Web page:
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Bronco: Running back race tightens as candidates run more ‘violent’

By Jerry Ratcliffe

uva footballThe last time we talked to Bronco Mendenhall about Virginia’s running backs, the Cavaliers were on the verge of opening spring practice.

A week from UVA’s spring game, we checked with Mendenhall about how the running back competition was going. In a previous story, we pointed out how for the past three seasons, the Cavaliers leading rusher has been a quarterback: Brennan Armstrong last season, and Bryce Perkins the previous two seasons. Jordan Ellis was technically UVA’s leading rusher one of those Perkins’ seasons, however if one would remove Perkins’ yards lost due to quarterback sacks (which in reality should be a passing statistic), Perkins would have been the leading rusher.

In that first interview of the spring, Mendenhall said that returning starting tailback Wayne Taulapapa had essentially obliterated all competition among running backs in offseason workouts. Those workouts mainly consist of strength and conditioning, which is entirely different than on the field practice with live hitting.

How much has changed in spring drills?

“The competition is bringing out the best in our run game,” Mendenhall said. “Our traditional run game is more violent, more productive and more physical than I’ve seen it, at least in my time here,” Mendenhall said.

That’s a noteworthy statement by the head coach, who is in his sixth year at the helm of the Cavaliers. No one has wanted a reliable running game more than Mendenhall over that span, because a strong running game makes the offense click better than ever and opens up the passing game.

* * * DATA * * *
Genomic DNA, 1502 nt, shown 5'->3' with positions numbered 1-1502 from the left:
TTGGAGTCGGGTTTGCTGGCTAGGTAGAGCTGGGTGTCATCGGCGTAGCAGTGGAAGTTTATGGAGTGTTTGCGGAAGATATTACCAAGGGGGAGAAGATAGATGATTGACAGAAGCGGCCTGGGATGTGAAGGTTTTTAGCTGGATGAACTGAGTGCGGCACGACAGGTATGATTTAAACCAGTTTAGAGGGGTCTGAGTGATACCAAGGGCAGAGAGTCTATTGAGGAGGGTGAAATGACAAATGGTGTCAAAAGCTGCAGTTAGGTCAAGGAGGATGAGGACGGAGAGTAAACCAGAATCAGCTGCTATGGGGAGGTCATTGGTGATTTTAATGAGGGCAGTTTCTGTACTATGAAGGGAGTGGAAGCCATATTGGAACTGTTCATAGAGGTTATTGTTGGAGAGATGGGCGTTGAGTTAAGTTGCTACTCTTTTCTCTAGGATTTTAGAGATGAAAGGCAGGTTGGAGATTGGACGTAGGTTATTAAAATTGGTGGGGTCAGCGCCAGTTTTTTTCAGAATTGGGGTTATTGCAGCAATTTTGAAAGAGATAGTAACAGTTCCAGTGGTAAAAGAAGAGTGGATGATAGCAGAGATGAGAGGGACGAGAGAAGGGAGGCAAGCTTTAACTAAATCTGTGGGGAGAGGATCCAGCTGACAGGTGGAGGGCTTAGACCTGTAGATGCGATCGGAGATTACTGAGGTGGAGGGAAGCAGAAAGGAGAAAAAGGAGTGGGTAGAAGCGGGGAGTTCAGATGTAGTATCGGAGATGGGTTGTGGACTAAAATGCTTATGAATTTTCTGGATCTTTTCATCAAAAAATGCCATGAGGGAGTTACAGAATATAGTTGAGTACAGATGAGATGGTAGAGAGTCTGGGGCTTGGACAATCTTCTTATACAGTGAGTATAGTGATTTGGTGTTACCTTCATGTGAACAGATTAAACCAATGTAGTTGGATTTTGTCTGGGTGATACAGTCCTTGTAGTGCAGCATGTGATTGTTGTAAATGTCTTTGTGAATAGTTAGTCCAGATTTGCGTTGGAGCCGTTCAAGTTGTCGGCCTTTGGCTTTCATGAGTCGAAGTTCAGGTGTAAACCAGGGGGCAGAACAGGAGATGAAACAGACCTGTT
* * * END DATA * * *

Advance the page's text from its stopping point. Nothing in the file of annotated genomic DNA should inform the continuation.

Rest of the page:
He often had that at BYU in 11 seasons before coming to UVA.

“We have deception runs, we have creative runs, we have quarterbacks runs, and we have traditional runs,” Mendenhall said.

There is fierce competition between Taulapapa, Mike Hollins and Ronnie Walker Jr..

“All are running more violently, more productively and more urgently because of the competition,” Mendenhall said.

Taulapapa still is the leader of the running backs corps, relying on his starting experience and the offseason edge he created. Still, Mendenhall said that it is essentially “dead even” right now between those three backs, and that even true freshman Amaad Foston, a 6-0, 210 product of Milledgeville, Ga. Foston arrived mid year and is already showing a lot of promise.

“Competition really makes you a good coach,” Mendenhall said, “so the competition is bringing out the best in our run game.”

Taulapapa finished with 395 yards rushing last season and scored five touchdowns. For his career, he has posted 884 yards rushing in 30 games, averaging 4.2 yards per carry. He also has scored 17 touchdowns.

Walker, who formerly played at Indiana, didn’t have his transfer waiver approved by the NCAA until October, but he still managed to appear in five UVA games. He rushed for 20 yards against Louisville on five carries, 36 more vs. Abilene Christian and 10 vs. Boston College. Previously, he appeared in 22 games for the Hoosiers and rushed 59 times for 221 yards and two touchdowns, while catching 12 passes for 112 yards and another score.

Hollins, from Baton Rouge, La., is intriguing in that he came to UVA with a strong reputation from his high school career, where he was considered the best running back in Louisiana.

He played in 12 of UVA’s 14 games as a true freshman in 2019, much of it on special teams, but scored a touchdown on his first career rush against William & Mary (nine yards). He had 78 yards in that game on 11 carries and scored twice.

Hollins opted out of the 2020 season due to concerns of the Covid-19 virus.

Foston had huge numbers in high school during his career in Georgia.

Virginia fans have to like Mendehall’s usage of words “violent and urgency,” when it comes to describing the Cavaliers running game this season.

He already said that he has more quality backs than any other time in his time at UVA, and don’t forget that Armstrong is back along with dual-threat backup Keytaon Thompson and Ira Armstead, giving the Cavaliers all sorts of deceptive tools in terms of quarterback runs.


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